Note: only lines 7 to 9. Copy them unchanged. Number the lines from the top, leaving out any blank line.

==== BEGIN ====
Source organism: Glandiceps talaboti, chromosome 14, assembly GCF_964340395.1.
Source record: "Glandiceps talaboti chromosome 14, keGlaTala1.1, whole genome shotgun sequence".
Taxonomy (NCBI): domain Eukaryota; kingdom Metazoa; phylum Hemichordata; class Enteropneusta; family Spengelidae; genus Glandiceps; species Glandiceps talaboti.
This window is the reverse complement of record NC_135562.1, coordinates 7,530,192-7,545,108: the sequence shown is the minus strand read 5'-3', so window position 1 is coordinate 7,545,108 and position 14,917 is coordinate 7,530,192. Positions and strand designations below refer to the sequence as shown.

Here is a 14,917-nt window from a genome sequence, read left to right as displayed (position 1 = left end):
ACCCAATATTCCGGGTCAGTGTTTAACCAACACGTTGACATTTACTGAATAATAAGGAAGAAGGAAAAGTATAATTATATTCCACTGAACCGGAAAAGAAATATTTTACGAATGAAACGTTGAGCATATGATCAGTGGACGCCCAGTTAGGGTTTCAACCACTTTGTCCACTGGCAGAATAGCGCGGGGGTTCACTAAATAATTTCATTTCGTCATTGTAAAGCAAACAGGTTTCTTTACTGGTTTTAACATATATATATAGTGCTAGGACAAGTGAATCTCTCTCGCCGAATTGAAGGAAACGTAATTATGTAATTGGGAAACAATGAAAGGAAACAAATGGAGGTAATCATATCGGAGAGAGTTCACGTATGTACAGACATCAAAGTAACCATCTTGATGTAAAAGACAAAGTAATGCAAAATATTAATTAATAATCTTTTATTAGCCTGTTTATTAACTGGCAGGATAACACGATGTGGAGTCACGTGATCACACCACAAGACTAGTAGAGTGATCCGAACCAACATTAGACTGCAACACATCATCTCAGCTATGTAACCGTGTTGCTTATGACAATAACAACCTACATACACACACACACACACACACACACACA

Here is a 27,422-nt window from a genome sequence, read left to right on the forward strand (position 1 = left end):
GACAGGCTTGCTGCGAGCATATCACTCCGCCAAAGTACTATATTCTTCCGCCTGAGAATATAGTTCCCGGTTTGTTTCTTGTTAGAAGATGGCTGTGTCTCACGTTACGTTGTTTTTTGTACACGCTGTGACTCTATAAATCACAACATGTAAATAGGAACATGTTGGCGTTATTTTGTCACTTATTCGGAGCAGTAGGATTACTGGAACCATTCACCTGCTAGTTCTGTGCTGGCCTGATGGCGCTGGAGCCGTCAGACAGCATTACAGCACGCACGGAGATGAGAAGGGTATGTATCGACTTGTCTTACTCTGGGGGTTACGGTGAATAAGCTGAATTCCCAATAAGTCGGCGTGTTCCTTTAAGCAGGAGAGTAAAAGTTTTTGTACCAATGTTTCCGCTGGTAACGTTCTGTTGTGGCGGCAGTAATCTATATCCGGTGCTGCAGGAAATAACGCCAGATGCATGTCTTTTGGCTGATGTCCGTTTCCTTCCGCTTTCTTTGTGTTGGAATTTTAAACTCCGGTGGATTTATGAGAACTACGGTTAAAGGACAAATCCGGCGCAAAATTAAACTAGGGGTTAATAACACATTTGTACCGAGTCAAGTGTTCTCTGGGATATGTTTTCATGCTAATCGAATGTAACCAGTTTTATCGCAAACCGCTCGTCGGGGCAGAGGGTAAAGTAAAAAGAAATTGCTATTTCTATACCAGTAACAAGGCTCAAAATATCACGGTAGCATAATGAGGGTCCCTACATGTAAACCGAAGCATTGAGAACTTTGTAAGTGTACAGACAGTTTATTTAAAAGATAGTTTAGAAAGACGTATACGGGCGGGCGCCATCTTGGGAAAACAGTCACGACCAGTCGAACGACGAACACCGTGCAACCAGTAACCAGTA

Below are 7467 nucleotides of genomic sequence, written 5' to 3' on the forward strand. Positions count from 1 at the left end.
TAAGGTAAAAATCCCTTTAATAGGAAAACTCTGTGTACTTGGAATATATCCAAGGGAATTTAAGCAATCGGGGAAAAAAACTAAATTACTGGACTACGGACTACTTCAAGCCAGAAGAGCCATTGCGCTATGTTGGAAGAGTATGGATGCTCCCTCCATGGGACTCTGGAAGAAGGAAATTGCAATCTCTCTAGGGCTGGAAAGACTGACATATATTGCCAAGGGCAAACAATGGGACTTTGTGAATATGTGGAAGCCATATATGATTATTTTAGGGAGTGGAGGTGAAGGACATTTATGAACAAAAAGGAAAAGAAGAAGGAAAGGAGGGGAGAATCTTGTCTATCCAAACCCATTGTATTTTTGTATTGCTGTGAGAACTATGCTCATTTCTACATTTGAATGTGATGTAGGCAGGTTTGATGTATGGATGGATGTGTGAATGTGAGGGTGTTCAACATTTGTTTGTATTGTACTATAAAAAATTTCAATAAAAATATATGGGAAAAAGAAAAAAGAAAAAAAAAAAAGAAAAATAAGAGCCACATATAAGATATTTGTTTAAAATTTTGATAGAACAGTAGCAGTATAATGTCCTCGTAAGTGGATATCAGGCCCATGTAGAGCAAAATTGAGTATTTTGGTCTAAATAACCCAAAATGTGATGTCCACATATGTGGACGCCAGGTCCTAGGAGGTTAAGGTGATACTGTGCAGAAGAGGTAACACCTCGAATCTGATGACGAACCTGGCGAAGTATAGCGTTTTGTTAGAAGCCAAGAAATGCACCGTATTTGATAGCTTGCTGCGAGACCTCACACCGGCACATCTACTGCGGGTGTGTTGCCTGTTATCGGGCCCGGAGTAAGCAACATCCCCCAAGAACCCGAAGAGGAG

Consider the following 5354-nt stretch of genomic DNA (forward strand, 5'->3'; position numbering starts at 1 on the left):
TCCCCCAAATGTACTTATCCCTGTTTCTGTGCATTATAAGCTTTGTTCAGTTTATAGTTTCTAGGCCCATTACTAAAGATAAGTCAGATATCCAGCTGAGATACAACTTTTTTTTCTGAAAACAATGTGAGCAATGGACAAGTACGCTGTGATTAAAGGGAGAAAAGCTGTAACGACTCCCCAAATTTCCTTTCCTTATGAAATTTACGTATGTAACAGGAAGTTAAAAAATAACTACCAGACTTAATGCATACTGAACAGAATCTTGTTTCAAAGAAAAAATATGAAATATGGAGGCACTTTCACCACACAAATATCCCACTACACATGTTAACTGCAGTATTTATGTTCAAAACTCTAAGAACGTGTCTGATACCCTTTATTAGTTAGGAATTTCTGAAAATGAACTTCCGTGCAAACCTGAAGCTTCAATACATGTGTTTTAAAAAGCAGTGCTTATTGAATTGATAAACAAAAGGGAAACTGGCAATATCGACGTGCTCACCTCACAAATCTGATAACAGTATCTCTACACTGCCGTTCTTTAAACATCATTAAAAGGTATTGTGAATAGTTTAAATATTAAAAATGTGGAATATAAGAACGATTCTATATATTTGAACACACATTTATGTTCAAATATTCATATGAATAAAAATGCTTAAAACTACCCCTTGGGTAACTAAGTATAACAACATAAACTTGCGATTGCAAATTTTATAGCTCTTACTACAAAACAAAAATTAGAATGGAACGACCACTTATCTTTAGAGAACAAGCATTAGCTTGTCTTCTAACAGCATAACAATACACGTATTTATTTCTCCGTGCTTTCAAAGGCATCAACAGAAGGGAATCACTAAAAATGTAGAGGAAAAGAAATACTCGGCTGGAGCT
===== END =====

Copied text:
Here is a 27,422-nt window from a genome sequence, read left to right on the forward strand (position 1 = left end):
GACAGGCTTGCTGCGAGCATATCACTCCGCCAAAGTACTATATTCTTCCGCCTGAGAATATAGTTCCCGGTTTGTTTCTTGTTAGAAGATGGCTGTGTCTCACGTTACGTTGTTTTTTGTACACGCTGTGACTCTATAAATCACAACATGTAAATAGGAACATGTTGGCGTTATTTTGTCACTTATTCGGAGCAGTAGGATTACTGGAACCATTCACCTGCTAGTTCTGTGCTGGCCTGATGGCGCTGGAGCCGTCAGACAGCATTACAGCACGCACGGAGATGAGAAGGGTATGTATCGACTTGTCTTACTCTGGGGGTTACGGTGAATAAGCTGAATTCCCAATAAGTCGGCGTGTTCCTTTAAGCAGGAGAGTAAAAGTTTTTGTACCAATGTTTCCGCTGGTAACGTTCTGTTGTGGCGGCAGTAATCTATATCCGGTGCTGCAGGAAATAACGCCAGATGCATGTCTTTTGGCTGATGTCCGTTTCCTTCCGCTTTCTTTGTGTTGGAATTTTAAACTCCGGTGGATTTATGAGAACTACGGTTAAAGGACAAATCCGGCGCAAAATTAAACTAGGGGTTAATAACACATTTGTACCGAGTCAAGTGTTCTCTGGGATATGTTTTCATGCTAATCGAATGTAACCAGTTTTATCGCAAACCGCTCGTCGGGGCAGAGGGTAAAGTAAAAAGAAATTGCTATTTCTATACCAGTAACAAGGCTCAAAATATCACGGTAGCATAATGAGGGTCCCTACATGTAAACCGAAGCATTGAGAACTTTGTAAGTGTACAGACAGTTTATTTAAAAGATAGTTTAGAAAGACGTATACGGGCGGGCGCCATCTTGGGAAAACAGTCACGACCAGTCGAACGACGAACACCGTGCAACCAGTAACCAGTA

Below are 7467 nucleotides of genomic sequence, written 5' to 3' on the forward strand. Positions count from 1 at the left end.